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Ashmore Park shown within the West Midlands
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Ashmore Park is a large housing estate just outside of Wednesfield, in England. It is now in the city of Wolverhampton, West Midlands and was located within the historic county boundaries of Staffordshire. It forms most of the Wednesfield North ward of Wolverhampton City Council.
Places of interest
At the heart of the estate is a large green park consisting of a children's play area and multiple sports facilities which include a skate park, all weather multi sports pitch BMX track and bowls green. The park is also home to the Wednesfield Aces speedway team. This park was built on a slag heap, the remains of mining in the area. A good percentage of the estate was built before this land was reclaimed so the Estate was not named after the park.
There are two main shopping areas, known locally as the 'top' or 'bottom' shops due to their geographic location. Both precincts house a mix of local and independent businesses. The 'bottom shops' underwent an extensive facelift during the early 2000s that included work to preserve the historic moat site.
Located on Griffiths Drive (the main road around the estate) there is a community centre, a youth club and a newly built Children's Centre "The Parks". The Ashmore Park Community Centre and Ashmore Park Youth Club have each been renovated in recent years, improving both accessibility and security for the general users.
The estate is served by two Banks's pubs: "The Ashmore" and "The True Briton". There is also a Fish And Chips shop, a Post Office Chemist and Library.
The estate has three churches, St Alban's Church (C of E), Corpus Christi Church (R.C.) and a Baptist church, all three are on Griffiths Drive.
Ashmore Park was originally one of the wooded estates which Lady Wulfruna gave over to St. Peter's Fold in order for it to generate income and food for itself. A moat surrounded farmhouse was built here, sometime in the mid-14th century. Three-quarters of the moat still exists today, at the 'bottom shops'.
The housing estate was originally built as an overspill estate for Wolverhampton, but was built within Wednesfield Urban District. The estate consists predominantly of 1950s council houses, flats and bungalows. It was the biggest council estate in Europe at the time of being built.
The home stead is viewed as being used by the Dean of Wolverhampton in his role as Dean of Ashmore Park (basically landlord). Generally the house was probably used as a farm and hostel for visitors and/ or workers utilized on the land and in the woods. Such things were common medieval uses for outlying city/ town estates. However, there is little to no actual evidence of such use here. The old farmhouse was probably taken down when a new one was built in the early 19th century; that new one was demolished in 1957 and a library was built near its site.
The latest census to take place in the neighbourhood was in 2001, where it was recorded as having a population of 6,734. 25-44 year olds represented the highest proportion of the estate's population at 27.6% with 60-74 year olds being the second highest at 24.3%. The neighbourhood is not an ethnically diverse area with 97.2% of the population being classed as White. Black Caribbean is the largest ethnic minority group in the neighbourhood, representing 0.9%. Christianity is the predominant religion in the area with 81.6% of the population stating that they were Christians. 9.4% said that they did not have a religion.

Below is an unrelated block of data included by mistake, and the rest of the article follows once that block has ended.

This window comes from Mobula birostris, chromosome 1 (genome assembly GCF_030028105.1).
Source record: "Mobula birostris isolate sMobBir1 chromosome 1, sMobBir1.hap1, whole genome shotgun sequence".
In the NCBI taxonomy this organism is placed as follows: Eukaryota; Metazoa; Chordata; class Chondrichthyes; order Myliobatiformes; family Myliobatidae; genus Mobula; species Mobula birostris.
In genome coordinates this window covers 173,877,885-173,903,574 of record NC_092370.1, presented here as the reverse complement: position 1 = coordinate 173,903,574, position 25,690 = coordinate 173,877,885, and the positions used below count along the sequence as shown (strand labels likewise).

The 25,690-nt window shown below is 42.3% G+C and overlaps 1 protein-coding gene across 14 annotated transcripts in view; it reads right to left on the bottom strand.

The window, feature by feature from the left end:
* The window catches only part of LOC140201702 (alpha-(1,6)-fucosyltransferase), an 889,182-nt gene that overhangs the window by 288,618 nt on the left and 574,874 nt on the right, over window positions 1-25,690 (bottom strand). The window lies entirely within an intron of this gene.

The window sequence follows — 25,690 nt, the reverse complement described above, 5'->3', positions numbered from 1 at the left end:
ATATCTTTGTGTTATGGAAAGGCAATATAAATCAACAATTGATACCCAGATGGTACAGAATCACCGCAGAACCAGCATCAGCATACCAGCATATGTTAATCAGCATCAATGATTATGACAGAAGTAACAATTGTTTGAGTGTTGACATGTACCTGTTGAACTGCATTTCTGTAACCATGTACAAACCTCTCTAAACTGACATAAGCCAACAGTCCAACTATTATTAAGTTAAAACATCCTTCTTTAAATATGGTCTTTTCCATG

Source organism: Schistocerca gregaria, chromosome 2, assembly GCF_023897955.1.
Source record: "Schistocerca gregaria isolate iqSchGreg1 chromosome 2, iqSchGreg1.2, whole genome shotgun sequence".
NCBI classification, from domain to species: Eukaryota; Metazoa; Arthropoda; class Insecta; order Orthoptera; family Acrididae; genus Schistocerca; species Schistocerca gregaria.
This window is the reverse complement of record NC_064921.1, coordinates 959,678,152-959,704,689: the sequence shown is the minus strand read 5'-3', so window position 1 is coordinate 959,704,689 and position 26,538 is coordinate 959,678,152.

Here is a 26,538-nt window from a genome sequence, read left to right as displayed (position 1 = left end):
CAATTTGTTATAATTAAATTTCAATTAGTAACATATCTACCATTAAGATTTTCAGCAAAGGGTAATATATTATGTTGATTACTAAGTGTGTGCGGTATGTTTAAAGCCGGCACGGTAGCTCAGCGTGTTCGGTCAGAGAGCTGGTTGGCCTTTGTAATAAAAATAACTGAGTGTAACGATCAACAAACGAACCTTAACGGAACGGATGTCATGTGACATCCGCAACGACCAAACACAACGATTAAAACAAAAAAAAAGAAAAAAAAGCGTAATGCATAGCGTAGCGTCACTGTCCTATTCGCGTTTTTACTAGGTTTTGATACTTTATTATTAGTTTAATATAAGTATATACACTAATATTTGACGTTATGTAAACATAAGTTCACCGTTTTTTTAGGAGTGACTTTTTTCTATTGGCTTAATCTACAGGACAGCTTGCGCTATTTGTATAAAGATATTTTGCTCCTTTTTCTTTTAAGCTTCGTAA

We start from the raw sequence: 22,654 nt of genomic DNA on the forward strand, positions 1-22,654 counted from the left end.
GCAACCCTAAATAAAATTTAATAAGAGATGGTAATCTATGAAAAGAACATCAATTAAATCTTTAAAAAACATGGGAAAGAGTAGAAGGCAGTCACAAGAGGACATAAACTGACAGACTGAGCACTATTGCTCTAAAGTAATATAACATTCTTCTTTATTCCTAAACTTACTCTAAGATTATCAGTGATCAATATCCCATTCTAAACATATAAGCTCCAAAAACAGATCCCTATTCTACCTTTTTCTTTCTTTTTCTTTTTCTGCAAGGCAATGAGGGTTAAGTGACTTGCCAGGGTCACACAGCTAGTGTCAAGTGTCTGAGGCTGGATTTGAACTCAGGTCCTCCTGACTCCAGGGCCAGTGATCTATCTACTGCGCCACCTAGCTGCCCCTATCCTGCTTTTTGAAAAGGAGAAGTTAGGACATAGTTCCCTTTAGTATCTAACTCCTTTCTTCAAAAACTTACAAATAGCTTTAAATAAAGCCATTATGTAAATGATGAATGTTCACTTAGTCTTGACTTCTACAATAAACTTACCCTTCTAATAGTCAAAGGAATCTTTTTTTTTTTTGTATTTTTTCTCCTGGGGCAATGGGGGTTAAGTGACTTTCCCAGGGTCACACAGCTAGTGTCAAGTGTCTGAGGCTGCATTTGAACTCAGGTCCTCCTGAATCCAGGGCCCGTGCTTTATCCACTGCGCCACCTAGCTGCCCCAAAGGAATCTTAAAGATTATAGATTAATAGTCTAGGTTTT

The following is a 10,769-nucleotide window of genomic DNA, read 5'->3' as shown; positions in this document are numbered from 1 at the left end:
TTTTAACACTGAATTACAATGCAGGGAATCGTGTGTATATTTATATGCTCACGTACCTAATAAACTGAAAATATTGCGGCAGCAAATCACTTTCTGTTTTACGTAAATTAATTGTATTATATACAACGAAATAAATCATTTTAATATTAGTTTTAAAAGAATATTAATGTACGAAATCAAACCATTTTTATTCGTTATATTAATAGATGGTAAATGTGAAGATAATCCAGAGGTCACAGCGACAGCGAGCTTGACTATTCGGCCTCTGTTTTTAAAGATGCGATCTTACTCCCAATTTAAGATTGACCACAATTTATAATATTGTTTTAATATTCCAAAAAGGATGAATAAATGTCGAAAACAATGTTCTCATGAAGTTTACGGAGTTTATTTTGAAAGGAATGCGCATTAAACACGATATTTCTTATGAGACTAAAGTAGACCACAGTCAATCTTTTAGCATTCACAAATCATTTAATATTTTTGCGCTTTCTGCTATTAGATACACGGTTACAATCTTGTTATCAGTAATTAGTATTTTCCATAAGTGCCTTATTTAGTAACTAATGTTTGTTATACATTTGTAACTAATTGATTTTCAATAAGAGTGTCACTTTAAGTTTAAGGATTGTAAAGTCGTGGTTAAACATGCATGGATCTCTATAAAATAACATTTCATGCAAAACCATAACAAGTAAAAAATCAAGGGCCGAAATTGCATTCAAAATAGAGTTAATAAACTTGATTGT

There was a total of 2,968 households in the neighbourhood, of which 54.5% are owner occupied and 39.4% are council houses. 0.4% of the population live in communal establishments, 84% of which suffer from a long term illness. Of all the households, only 11.1% are considered to not be deprived at all and 7.2% are considered to be overcrowded.
Ashmore Park had an unemployment rate of 7.1%, above the Wolverhampton average of 5.3%. Of the economically inactive, 24.4% are retired.
The 59 bus is operated by National Express West Midlands and provides regular access to the estate from Wolverhampton via Heath Town, New Cross Hospital and Wednesfield with services roughly every 4–10 minutes Monday-Saturday and 9–12 minutes Sundays and bank holidays. The 28 bus is also operated by National Express West Midlands and runs between Wolverhampton and Willenhall via Heath Town, New Cross Hospital Grounds, Wood End, Ashmore Park and New Invention operating every 30 minutes Monday-Saturday daytimes. Then the 28E is operated by Arriva Midlands and runs from Wolverhampton to New Invention only at an hourly frequency Evenings, Sundays and Bank Holidays. Fares are £1.70 for up to 3 fare stages and £1.90 beyond. Diamond Bus operated on the 59 from May 2011-21 October 2012. In January 2012 Diamond started operated the 59H route which followed the 59 route but served the actual hospital grounds instead of just the main gates. On 21 October 2012, Diamond stopped operating on the 59 and withdrew their 59H route completely due to Low passenger numbers.This Leaves National Express West Midlands the sole operator of the 59 service once more.
The estate is served by Coppice Performing Arts School, a secondary school. Three primary schools also situate on the estate: Oak Meadow Primary School, Corpus Christie Catholic School and St Albans Primary School. When the estate was first built it was served by two primary schools, Ashmore Park County Primary School and Danesfield both demolished in the recent past.
- "Area Profile of ASHMORE PARK NEIGHBOURHOOD" (pdf). Wolverhampton City Council. Retrieved 2008-12-05.